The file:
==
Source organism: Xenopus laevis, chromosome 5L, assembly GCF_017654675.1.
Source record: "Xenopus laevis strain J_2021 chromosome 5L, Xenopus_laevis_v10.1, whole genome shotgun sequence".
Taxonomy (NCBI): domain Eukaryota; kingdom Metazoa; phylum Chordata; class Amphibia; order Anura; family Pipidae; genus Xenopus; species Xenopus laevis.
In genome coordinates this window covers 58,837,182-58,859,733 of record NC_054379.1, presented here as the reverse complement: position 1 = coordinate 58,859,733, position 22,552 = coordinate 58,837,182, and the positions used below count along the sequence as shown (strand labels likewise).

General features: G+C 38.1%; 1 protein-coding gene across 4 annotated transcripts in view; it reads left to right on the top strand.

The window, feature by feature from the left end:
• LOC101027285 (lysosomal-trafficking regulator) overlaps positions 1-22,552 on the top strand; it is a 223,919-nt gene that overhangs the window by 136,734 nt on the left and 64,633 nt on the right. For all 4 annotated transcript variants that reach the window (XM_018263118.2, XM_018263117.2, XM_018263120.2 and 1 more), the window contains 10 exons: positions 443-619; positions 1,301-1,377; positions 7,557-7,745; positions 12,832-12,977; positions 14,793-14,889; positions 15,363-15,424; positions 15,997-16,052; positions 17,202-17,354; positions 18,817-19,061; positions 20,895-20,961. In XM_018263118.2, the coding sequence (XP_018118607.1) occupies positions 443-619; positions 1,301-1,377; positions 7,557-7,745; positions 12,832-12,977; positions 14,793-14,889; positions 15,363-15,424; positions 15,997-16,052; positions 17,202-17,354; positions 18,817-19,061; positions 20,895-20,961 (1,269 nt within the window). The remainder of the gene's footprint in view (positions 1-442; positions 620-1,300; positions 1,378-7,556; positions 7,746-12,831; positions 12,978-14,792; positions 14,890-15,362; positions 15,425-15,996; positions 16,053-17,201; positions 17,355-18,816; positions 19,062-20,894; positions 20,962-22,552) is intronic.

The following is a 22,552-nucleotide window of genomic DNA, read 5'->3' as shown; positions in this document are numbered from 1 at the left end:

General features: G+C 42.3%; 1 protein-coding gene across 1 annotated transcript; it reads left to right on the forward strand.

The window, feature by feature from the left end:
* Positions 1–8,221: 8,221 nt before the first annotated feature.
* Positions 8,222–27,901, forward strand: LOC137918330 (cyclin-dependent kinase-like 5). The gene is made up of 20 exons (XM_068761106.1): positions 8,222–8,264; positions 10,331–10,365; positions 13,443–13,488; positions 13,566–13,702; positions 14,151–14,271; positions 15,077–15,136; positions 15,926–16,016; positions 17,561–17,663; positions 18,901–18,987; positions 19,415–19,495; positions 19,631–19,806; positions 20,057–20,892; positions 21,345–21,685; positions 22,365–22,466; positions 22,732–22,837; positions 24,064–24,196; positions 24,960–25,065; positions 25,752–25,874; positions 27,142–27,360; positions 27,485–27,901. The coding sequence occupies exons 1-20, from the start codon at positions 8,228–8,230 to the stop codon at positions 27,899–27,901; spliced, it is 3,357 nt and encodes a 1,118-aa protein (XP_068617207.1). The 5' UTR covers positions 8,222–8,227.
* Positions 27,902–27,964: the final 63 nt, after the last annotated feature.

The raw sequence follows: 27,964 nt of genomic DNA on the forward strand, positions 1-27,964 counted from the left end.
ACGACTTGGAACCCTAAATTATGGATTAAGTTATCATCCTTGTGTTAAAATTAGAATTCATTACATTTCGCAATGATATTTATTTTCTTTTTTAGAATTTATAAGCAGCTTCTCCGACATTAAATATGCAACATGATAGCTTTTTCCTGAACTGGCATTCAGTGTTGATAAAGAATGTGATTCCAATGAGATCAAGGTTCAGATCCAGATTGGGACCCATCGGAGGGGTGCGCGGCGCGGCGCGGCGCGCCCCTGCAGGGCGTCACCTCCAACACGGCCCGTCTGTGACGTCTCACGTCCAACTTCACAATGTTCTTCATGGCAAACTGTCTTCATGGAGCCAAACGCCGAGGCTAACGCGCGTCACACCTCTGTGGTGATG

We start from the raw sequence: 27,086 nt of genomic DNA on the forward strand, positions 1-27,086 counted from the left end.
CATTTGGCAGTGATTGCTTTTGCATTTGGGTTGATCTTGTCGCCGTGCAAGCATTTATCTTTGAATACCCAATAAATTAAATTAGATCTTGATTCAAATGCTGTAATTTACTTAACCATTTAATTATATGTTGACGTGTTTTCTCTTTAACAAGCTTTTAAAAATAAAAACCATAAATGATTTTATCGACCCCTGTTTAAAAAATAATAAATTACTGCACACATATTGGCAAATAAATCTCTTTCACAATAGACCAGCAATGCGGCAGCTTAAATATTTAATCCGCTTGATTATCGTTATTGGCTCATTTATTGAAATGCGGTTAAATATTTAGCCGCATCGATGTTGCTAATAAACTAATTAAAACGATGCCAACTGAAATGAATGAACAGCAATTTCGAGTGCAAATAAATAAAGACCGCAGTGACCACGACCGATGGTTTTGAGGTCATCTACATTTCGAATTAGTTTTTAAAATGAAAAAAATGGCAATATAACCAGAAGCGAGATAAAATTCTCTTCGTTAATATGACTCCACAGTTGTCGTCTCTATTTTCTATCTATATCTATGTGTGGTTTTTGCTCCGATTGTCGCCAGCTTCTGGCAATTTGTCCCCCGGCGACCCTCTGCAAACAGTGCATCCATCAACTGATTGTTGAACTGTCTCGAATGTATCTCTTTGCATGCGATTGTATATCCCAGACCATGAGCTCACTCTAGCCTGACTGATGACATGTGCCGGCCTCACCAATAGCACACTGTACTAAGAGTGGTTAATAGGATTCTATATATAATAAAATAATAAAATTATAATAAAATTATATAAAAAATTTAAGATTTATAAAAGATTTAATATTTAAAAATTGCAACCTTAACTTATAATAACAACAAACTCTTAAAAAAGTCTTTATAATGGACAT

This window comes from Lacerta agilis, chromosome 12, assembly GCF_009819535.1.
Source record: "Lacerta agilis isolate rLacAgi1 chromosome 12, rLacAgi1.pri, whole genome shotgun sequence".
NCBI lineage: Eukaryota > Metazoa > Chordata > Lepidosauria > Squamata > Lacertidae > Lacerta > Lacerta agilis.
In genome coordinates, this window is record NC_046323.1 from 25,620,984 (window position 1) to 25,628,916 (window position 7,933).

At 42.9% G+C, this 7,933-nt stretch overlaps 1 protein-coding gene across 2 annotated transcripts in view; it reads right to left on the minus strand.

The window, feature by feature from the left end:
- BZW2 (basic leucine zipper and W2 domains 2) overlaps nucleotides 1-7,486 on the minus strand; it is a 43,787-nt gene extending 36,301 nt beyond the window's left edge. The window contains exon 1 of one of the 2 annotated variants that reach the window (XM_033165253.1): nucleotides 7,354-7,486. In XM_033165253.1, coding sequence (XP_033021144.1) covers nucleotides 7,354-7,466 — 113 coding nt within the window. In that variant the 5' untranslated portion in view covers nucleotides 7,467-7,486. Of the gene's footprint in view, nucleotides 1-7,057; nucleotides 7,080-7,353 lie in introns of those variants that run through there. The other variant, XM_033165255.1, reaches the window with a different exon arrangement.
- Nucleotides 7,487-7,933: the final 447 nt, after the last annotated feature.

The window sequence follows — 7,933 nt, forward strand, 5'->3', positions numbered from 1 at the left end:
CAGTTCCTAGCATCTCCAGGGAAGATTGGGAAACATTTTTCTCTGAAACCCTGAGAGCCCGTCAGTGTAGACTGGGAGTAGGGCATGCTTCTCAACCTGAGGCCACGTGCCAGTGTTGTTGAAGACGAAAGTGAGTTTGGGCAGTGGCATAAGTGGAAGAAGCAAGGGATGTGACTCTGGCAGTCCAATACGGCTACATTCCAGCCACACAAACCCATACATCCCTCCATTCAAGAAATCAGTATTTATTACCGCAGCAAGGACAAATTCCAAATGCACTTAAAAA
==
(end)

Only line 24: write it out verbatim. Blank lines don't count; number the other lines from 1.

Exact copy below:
- BZW2 (basic leucine zipper and W2 domains 2) overlaps nucleotides 1-7,486 on the minus strand; it is a 43,787-nt gene extending 36,301 nt beyond the window's left edge. The window contains exon 1 of one of the 2 annotated variants that reach the window (XM_033165253.1): nucleotides 7,354-7,486. In XM_033165253.1, coding sequence (XP_033021144.1) covers nucleotides 7,354-7,466 — 113 coding nt within the window. In that variant the 5' untranslated portion in view covers nucleotides 7,467-7,486. Of the gene's footprint in view, nucleotides 1-7,057; nucleotides 7,080-7,353 lie in introns of those variants that run through there. The other variant, XM_033165255.1, reaches the window with a different exon arrangement.